Saturday, October 13, 2007

Death marches, Star Trek and "useful" research

Book...melting....brain...yet I still must blog.

Seriously, I have 88,243 words and I don't know how close I am to the end of this bloody thing. I remember hitting the magic 50,000 words and thinking, "Hey, I'm half way there now." But no, clearly 50,000 words was not the half way mark. I'm beginning to fear that 88,000 words might not be the half way mark.

Yes, I know that I keep venting about this thing, but it's the biggest writing challenge I've ever set out for myself. And unsurprisingly, it's proving to be hard. Much harder than I originally thought. When I was around 40,000 words and everything was flowing with ease, I got all cocky about how easy it was. Now it feels like I'm on a death march.

I know, some of you will be tired of hearing about the book. But hey, good news. Curling starts soon. And I know how much all of you love reading about that. Although that does remind me, if you live in Iqaluit and are interested in curling this year, drop me a line. We have beginner clinics this Thursday and Saturday. There's an opening bonspiel the last weekend of October. The regular league starts on Oct. 30.

And now, two links. I suspect pretty much everyone has heard that Simon Pegg (Shaun of the Dead, Hot Fuzz) will play Scotty in the Star Trek remake coming out next year. Now, I don' really care much about this remake. I would just as soon see the franchise expand into new areas rather than just strip mine the past.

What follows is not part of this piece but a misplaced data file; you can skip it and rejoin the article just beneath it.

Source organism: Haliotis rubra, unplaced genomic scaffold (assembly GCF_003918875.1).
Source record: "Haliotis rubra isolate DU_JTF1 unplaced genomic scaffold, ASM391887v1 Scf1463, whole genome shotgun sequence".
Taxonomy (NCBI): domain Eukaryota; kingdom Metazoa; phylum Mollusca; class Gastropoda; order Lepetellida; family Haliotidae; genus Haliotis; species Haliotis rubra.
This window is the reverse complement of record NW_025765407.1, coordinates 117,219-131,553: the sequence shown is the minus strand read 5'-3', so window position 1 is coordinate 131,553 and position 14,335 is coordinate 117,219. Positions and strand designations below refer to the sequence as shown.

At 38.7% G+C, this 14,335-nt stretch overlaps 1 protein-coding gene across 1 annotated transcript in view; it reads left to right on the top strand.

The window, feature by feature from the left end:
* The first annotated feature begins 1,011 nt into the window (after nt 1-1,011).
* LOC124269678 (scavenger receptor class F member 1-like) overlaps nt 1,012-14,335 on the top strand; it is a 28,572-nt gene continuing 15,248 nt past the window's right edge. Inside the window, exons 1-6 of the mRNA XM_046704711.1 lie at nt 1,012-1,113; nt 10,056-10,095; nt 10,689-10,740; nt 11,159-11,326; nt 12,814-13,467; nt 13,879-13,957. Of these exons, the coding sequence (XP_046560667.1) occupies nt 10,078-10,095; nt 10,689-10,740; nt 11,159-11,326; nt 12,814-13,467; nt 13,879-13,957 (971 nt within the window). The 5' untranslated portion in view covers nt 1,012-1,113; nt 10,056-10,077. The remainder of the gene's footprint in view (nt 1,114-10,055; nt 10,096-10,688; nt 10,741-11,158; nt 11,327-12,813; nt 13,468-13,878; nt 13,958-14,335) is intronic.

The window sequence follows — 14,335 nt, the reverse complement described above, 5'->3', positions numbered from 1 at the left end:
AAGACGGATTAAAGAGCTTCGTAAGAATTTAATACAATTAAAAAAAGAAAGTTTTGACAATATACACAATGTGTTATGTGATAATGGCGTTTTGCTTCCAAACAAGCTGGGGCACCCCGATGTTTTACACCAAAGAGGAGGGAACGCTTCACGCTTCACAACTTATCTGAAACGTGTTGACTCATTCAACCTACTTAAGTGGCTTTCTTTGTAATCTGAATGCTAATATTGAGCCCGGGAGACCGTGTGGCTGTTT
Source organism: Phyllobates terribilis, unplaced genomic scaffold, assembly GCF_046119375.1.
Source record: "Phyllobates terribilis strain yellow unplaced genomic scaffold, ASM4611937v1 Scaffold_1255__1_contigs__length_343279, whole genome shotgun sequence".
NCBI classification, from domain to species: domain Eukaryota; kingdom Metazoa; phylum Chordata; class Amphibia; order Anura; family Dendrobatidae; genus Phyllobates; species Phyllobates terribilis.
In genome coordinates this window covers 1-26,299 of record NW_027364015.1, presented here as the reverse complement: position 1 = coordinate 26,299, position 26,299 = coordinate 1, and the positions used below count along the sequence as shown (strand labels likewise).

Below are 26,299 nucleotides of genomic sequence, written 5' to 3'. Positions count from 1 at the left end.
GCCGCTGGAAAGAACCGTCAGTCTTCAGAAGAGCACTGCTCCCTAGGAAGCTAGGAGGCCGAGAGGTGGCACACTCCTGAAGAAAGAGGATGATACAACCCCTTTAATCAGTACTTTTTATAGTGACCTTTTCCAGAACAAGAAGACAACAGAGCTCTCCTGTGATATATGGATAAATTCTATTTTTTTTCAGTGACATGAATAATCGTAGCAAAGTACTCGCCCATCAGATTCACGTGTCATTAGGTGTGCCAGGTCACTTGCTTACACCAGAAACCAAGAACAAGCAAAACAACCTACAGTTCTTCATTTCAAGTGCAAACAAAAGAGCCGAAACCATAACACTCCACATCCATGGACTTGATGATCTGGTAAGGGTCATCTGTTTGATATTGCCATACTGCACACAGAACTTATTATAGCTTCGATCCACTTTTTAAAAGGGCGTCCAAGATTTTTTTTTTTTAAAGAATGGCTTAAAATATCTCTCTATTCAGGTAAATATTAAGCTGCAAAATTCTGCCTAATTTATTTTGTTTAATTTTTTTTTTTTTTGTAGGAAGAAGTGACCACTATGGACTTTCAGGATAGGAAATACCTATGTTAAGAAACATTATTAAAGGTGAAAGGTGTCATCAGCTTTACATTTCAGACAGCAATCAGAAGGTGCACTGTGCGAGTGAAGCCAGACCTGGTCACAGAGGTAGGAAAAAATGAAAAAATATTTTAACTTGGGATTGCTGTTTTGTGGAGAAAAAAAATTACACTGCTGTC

But this article made me laugh and would be a good idea for a Trek movie. That it should be told from the point of view of the poor, beleaguered engineer who has to deal with a madman captain who keeps getting the ship in one insane situation after another and he has to keep bailing him out while the ego-maniacal bastard takes all the credit.

Now that would be a fun movie to see. Pegg could do something really fun with that.

Then there's this story which I have shamelessly lifted from Neil Gaiman's blog. And it's not the idea that women may go into "heat" once a month, which as you can imagine is a touch controversial, that amuses me. It's just the way the "scientists" went about their "research." You can just see some of them going to their wives, "sorry hunny, I have to go to the strip club again this evening for more research.

I'm trying to decide if it's actually useful research or a future Ignoble Award winner.


Edward G. Hollett said...

Forgive my ignorance but I have completely forgotten what the book is about.

I have simply become engrossed in the ongoing takes of pain at writing it.

Why does the bloody thing now seem to be growing exponentially? Hope you don't get Tom Clancy disease - longer books, less filling.

towniebastard said...

I'm not sure if I've ever said what the book is about, to be honest.

It's about a reporter working at a community newspaper trying to redeem himself for the spectacular mistake he made 10 years earlier while working as a student journalist. The story is set in the present with flashbacks to 10 years ago.

I have friends who are alternating between curiosity and fear about how all of this will turn out.

As for the length, I keep telling myself this is the first draft so it means nothing. Massive chunks of the book will have to be reworked in someway.

But I honestly have no idea how long a book should be. National Novel Writing Month wants 50k words, but that's actually only a novella. So 88k, where I am now, is probably just a short novel.

If I exceed 150k, then I'll get worried that I'm going on for too long.

nadinebc said...

Chris Pine is said to play a young Kirk.


And don't worry about the writing for now, just do it. You will end up culling much of it, and those scraps might turn into something else later.

Table Mountains said...

i think i already read it. it was called "the shipping news." : )

towniebastard said...

Someone writes one crappy novel about a journalist working in Newfoundland...

And yes, it might be the height of ego to call a book that won the Pulitzer Prize "crappy", but I never could stand that book.

Besides, I'm trying, with limited success, to make my book fun. And whatever you might call The Shipping News, fun isn't it...